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Wednesday, May 02, 2007

Student disciplined for making video game map of his high school

The Fort Bend Independent School District (in Texas) is upholding the suspension and subsequent placing in an "alternative education center" of a Clements High School student whose only crime was... get this... building a video game map from his high school!

Here's more of the story:

...on April 17, the day after the Virginia Tech massacre that left 33 dead, Clements High School officials learned a student had been playing Counterstrike, an Internet-based shooting game. The locale of the shootings depicted on this student's game were the hallways of Clements High School.

School district police investigated the report and questioned the student at school and then visited his home. The student's parents gave police permission to search the 12th-grader's room and computer. Simpson said police determined no criminal charges were warranted but that disciplinary action was.

Simpson said because of the violent nature of the game and because the actions had taken place in a computer-generated rendition of the high school, official consider the matter to be very serious.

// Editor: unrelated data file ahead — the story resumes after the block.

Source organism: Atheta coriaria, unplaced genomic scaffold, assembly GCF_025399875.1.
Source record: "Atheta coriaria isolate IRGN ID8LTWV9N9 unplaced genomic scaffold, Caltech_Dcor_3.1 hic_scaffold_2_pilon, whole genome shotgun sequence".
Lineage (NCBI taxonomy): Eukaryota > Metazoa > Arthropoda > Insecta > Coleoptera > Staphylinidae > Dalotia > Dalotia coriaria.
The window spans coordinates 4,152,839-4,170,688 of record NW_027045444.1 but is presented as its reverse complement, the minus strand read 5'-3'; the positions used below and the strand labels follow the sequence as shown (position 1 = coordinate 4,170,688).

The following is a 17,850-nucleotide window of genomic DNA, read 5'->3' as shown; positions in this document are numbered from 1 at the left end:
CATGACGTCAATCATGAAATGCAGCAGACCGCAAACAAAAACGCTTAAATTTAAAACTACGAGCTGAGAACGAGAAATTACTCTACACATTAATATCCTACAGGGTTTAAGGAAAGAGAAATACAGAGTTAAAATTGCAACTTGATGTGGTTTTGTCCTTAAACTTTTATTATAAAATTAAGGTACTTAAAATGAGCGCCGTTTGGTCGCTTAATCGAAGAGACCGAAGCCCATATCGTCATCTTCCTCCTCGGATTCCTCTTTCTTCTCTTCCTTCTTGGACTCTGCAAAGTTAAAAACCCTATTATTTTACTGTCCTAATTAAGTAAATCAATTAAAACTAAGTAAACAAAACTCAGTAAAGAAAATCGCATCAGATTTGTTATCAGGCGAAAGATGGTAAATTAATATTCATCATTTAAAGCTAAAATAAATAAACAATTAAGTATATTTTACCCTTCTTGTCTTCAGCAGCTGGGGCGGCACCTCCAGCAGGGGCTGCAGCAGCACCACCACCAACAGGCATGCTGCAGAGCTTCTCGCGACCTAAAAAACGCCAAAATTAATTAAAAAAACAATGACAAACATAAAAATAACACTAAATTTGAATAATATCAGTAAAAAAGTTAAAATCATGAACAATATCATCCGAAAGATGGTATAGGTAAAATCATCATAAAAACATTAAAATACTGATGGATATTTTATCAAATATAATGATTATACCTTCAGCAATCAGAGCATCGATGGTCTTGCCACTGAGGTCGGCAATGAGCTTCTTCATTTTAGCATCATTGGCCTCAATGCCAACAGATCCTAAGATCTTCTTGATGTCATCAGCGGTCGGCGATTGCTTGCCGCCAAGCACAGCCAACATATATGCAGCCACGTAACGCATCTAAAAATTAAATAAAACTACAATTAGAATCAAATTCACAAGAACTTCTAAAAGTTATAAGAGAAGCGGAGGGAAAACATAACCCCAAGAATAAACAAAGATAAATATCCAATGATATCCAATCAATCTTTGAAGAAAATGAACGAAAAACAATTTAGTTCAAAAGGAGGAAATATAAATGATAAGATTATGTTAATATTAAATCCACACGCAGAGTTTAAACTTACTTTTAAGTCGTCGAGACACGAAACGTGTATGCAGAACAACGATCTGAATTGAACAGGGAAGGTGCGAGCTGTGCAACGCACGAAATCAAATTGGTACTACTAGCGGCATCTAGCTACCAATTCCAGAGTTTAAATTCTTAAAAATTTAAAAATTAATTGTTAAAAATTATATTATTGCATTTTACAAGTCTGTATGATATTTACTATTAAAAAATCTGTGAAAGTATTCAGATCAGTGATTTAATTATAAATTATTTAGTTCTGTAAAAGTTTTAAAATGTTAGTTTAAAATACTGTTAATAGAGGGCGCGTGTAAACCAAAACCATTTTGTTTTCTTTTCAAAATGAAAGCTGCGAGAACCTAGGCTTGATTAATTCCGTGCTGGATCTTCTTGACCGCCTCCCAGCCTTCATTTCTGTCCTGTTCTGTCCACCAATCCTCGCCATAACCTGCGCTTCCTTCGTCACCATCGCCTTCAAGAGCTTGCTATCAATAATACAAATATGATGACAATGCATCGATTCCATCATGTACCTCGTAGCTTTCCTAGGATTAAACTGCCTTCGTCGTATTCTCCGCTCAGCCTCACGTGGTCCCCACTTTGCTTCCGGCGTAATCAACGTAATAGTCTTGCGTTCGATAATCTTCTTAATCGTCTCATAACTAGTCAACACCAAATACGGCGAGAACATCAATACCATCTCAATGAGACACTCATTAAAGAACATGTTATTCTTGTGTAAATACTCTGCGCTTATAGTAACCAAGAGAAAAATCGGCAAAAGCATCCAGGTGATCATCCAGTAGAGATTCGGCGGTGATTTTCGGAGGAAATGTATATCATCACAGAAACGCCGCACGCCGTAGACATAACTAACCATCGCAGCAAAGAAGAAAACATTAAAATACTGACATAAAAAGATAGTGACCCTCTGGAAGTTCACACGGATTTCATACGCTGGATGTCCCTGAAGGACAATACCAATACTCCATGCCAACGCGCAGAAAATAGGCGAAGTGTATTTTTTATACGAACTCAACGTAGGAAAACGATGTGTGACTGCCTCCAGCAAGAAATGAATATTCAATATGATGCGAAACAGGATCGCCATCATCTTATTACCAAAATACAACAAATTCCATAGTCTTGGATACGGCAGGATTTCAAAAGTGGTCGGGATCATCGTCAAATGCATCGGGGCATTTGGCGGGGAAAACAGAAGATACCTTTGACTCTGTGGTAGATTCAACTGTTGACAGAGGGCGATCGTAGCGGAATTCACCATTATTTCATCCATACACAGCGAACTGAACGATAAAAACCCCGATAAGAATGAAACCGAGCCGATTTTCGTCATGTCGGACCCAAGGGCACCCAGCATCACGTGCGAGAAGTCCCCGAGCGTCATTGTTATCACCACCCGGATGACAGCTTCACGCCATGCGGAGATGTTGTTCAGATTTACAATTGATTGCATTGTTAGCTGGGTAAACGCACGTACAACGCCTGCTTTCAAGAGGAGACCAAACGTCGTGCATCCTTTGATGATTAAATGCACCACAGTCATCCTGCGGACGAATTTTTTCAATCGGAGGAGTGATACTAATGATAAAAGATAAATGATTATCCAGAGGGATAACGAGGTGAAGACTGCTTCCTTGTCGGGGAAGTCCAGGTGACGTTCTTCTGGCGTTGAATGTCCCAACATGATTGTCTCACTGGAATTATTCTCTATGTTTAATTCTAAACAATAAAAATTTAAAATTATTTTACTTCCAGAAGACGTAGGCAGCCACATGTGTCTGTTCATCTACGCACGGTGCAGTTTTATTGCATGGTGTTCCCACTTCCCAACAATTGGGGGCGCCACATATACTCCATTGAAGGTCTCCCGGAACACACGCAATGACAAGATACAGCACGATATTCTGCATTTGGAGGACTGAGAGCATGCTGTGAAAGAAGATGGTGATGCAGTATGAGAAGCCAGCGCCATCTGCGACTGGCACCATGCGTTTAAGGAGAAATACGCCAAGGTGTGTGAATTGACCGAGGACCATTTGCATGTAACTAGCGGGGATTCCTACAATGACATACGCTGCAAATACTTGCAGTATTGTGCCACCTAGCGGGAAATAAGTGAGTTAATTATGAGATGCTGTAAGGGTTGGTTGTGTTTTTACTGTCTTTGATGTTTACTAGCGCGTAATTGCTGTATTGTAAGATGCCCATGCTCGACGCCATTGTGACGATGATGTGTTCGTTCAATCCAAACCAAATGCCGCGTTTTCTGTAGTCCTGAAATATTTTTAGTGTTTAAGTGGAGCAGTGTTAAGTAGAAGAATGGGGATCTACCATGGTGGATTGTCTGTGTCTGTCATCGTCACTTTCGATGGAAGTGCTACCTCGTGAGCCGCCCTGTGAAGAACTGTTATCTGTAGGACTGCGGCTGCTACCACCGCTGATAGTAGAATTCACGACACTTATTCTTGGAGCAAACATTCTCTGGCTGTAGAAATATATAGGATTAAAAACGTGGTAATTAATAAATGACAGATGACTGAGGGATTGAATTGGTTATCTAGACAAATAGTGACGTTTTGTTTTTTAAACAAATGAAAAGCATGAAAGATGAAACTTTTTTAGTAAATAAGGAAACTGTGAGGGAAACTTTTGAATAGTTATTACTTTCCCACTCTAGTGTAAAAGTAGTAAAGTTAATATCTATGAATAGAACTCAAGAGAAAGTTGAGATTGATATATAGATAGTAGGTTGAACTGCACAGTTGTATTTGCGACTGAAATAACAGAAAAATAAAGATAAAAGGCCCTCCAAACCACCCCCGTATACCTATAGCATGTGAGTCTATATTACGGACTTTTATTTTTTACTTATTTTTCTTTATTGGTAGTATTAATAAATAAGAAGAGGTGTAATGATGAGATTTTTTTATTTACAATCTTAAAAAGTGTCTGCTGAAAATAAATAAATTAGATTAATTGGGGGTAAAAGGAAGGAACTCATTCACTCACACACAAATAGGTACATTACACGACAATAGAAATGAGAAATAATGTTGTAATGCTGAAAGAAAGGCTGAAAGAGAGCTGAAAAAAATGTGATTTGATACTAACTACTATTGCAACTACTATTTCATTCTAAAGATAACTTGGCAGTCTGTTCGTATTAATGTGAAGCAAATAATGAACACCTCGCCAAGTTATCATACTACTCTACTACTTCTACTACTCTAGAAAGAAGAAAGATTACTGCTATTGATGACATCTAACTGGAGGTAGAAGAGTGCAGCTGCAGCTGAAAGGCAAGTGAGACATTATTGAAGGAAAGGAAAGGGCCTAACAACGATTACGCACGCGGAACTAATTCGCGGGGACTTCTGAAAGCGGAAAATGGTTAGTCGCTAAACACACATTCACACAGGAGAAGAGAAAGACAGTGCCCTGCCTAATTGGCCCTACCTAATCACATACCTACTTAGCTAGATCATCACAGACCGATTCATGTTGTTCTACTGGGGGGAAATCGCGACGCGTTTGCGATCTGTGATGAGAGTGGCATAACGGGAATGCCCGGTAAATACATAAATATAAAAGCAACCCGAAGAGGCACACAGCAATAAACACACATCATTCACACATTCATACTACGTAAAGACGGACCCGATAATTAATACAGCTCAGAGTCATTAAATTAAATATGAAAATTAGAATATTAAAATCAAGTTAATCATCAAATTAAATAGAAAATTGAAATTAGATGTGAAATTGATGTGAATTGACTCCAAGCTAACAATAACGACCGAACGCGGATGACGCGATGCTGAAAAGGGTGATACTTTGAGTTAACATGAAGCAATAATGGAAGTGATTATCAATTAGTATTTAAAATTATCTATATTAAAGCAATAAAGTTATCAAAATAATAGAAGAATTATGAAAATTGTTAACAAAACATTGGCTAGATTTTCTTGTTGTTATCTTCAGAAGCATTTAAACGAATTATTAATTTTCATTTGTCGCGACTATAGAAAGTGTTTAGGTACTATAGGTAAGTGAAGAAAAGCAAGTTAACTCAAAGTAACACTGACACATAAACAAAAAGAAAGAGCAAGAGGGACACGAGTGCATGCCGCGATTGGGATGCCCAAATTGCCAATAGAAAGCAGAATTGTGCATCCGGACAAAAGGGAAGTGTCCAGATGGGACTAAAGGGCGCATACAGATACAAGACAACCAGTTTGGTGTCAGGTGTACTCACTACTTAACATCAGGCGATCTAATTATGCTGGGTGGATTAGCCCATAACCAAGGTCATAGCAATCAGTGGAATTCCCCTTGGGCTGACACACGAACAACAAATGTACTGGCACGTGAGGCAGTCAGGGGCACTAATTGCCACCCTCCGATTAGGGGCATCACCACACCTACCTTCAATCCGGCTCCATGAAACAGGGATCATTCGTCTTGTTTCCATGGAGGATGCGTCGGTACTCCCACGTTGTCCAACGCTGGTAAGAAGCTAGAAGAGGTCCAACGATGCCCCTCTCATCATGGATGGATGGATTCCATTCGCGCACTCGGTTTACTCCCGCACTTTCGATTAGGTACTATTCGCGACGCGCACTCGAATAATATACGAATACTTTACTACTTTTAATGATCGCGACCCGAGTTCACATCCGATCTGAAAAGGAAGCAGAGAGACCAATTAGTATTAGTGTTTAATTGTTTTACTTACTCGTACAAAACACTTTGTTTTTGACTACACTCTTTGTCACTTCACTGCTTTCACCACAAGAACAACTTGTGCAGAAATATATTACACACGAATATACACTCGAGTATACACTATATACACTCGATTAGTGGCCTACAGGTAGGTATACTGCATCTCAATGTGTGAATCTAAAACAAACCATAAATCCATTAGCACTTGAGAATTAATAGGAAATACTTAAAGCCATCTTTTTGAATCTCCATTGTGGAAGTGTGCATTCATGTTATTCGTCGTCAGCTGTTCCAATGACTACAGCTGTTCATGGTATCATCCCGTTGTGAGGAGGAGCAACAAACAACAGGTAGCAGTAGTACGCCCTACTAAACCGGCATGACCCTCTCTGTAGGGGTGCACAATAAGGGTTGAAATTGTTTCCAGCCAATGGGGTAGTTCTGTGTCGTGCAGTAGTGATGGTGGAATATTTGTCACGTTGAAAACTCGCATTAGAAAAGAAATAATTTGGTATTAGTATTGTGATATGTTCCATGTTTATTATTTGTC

"This was nothing to kid around about," she said.

Simpson said the student was transferred to an alternative school for the remainder of the school term.

The teen's parents appealed the decision. The school district has a four-step appeal process at the end of which a student can make a final appeal directly to the board of trustees...

Magee said he thinks the district probably reacted too strongly to the situation.

"He did it at his house. Never took anything to school. Never wrote an ugly letter, never said anything strange to a student or a teacher, nothing," Magee said.

Bryant said police need to take situations like this seriously.

If we have come to the point where we are threatened by a video game... then I'm sorry, but America has completely lost it. These school officials are blithering idiots and the people who started this mess against this student don't possess nearly enough spine.

Look, this is something of a tradition. Making video game maps based on real-life locales is nothing new. It started over ten years ago with Doom, and people hacking that game so that they could run around Notre Dame or their office or some other place they were familiar with. To the best of my knowledge, I don't know of anyone who used those home-brewed maps to practice a real-life killing spree. It's just natural that if you have the time and talent to do this sort of thing, that you would use a place you know like the back of your hand.

And notice that this student did this at home, on his own time, without using any school time or resources. So I have to wonder: what the hell gives these damned busybodies in the school system the right to intrude on his domicile?

Oh yeah: based on what they're saying in this story "Virginia Tech changed everything!" is what they'll probably say.

More reason why our children's education should not be trusted to those who are riding mental tricycles.

I still remember quite a lot of detail about my old high school. I wonder if I would get in trouble for making a Doom or Quake or Counter Strike map based on it?